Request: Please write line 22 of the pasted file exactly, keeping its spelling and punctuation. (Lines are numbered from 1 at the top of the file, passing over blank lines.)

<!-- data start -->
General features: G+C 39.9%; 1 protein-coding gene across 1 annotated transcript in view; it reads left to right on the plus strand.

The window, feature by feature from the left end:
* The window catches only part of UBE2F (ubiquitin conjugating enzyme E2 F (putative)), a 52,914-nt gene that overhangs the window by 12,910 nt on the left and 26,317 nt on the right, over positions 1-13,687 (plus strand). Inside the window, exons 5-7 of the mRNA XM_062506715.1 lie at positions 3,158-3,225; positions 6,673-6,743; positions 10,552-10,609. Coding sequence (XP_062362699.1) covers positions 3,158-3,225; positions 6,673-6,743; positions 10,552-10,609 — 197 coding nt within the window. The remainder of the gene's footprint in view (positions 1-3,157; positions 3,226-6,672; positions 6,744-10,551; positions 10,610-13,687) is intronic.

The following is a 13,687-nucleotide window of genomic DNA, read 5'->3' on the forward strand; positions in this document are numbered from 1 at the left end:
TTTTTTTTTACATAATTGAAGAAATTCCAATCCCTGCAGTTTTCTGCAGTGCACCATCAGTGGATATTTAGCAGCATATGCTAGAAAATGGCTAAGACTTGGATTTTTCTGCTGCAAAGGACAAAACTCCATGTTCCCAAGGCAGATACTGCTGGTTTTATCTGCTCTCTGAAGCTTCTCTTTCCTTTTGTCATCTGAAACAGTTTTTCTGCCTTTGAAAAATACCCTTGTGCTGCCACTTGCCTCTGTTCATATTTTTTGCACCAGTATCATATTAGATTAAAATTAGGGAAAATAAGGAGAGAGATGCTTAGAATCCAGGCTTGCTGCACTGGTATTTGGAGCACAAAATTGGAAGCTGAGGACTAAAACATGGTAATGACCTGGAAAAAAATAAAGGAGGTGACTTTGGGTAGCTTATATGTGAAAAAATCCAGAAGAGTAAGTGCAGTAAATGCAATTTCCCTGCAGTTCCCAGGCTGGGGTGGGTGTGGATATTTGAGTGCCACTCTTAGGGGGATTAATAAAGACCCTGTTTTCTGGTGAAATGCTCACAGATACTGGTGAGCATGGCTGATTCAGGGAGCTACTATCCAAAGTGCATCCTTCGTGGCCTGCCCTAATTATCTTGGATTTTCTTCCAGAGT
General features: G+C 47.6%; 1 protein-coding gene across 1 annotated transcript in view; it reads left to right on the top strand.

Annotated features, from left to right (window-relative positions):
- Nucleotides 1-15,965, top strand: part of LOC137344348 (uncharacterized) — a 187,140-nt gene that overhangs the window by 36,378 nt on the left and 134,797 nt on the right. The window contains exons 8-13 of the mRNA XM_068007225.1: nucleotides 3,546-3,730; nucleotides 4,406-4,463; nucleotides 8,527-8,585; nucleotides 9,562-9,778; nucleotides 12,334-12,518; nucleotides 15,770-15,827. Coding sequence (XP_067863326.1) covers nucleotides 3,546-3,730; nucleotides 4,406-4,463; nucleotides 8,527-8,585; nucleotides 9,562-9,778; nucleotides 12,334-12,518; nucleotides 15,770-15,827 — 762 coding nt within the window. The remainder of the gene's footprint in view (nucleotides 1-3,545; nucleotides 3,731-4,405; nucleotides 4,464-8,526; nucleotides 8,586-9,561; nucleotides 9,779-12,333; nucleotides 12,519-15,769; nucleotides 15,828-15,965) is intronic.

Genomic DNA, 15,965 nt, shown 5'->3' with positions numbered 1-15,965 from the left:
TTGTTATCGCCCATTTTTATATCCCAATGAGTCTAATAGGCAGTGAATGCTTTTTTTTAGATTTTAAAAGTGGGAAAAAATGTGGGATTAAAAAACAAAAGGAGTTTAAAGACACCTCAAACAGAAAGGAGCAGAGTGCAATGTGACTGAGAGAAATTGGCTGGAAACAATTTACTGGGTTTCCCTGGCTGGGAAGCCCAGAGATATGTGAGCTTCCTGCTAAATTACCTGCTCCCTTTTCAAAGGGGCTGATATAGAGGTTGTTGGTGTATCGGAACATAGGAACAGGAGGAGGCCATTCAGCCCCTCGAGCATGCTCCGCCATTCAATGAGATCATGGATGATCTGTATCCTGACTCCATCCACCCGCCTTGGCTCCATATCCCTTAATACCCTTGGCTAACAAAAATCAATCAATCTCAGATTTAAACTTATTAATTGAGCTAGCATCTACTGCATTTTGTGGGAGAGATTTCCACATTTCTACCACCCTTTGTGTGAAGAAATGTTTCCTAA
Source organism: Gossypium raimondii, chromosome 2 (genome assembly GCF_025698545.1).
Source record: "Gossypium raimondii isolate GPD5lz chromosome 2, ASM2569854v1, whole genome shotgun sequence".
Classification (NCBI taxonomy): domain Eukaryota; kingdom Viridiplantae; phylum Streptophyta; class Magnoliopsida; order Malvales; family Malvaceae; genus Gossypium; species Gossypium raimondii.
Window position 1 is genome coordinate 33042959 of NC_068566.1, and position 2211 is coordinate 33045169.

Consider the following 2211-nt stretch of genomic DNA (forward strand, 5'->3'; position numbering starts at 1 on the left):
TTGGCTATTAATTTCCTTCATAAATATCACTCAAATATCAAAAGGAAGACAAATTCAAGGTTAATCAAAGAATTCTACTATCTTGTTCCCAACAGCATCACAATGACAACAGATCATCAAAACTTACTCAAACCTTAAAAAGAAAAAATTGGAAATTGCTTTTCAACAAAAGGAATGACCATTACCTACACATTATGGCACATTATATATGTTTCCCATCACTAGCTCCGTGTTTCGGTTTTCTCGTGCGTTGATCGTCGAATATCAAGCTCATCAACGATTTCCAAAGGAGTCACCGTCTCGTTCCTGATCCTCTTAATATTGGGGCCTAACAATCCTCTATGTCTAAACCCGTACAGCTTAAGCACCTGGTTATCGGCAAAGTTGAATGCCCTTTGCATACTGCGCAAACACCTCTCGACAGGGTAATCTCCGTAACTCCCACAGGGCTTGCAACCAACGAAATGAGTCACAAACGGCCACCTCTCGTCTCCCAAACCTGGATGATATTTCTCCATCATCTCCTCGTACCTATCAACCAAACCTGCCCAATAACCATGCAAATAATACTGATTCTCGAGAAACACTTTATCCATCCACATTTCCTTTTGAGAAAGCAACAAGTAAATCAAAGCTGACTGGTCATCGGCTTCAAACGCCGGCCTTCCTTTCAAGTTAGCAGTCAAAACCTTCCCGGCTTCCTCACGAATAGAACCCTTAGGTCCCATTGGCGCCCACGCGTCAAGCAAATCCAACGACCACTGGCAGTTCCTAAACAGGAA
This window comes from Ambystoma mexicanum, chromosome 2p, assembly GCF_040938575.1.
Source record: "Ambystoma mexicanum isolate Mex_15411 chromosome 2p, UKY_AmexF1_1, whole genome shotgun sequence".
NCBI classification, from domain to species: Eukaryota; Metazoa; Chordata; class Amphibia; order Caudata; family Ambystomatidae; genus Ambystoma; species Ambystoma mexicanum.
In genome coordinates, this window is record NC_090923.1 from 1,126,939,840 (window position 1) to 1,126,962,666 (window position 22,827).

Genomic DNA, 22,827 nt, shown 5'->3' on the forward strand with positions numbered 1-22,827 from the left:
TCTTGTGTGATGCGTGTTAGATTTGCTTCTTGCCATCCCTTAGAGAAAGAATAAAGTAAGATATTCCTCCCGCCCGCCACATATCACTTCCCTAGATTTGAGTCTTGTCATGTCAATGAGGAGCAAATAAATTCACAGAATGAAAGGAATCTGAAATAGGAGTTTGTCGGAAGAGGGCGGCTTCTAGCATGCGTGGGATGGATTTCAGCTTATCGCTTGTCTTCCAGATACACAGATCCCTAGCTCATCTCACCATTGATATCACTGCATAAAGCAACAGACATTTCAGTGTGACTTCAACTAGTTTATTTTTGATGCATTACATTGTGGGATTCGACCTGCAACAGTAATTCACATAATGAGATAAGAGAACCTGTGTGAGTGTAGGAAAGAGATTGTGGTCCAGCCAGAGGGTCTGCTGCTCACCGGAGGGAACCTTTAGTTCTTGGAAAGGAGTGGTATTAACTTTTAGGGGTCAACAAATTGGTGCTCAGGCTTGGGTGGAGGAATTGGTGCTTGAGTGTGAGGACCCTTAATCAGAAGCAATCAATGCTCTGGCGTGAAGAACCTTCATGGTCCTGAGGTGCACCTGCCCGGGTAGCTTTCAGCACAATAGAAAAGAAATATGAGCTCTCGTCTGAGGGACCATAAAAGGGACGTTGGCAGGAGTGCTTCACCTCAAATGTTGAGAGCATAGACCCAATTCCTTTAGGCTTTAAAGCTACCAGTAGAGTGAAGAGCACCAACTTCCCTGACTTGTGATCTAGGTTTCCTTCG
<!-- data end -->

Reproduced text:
TCTTGTGTGATGCGTGTTAGATTTGCTTCTTGCCATCCCTTAGAGAAAGAATAAAGTAAGATATTCCTCCCGCCCGCCACATATCACTTCCCTAGATTTGAGTCTTGTCATGTCAATGAGGAGCAAATAAATTCACAGAATGAAAGGAATCTGAAATAGGAGTTTGTCGGAAGAGGGCGGCTTCTAGCATGCGTGGGATGGATTTCAGCTTATCGCTTGTCTTCCAGATACACAGATCCCTAGCTCATCTCACCATTGATATCACTGCATAAAGCAACAGACATTTCAGTGTGACTTCAACTAGTTTATTTTTGATGCATTACATTGTGGGATTCGACCTGCAACAGTAATTCACATAATGAGATAAGAGAACCTGTGTGAGTGTAGGAAAGAGATTGTGGTCCAGCCAGAGGGTCTGCTGCTCACCGGAGGGAACCTTTAGTTCTTGGAAAGGAGTGGTATTAACTTTTAGGGGTCAACAAATTGGTGCTCAGGCTTGGGTGGAGGAATTGGTGCTTGAGTGTGAGGACCCTTAATCAGAAGCAATCAATGCTCTGGCGTGAAGAACCTTCATGGTCCTGAGGTGCACCTGCCCGGGTAGCTTTCAGCACAATAGAAAAGAAATATGAGCTCTCGTCTGAGGGACCATAAAAGGGACGTTGGCAGGAGTGCTTCACCTCAAATGTTGAGAGCATAGACCCAATTCCTTTAGGCTTTAAAGCTACCAGTAGAGTGAAGAGCACCAACTTCCCTGACTTGTGATCTAGGTTTCCTTCG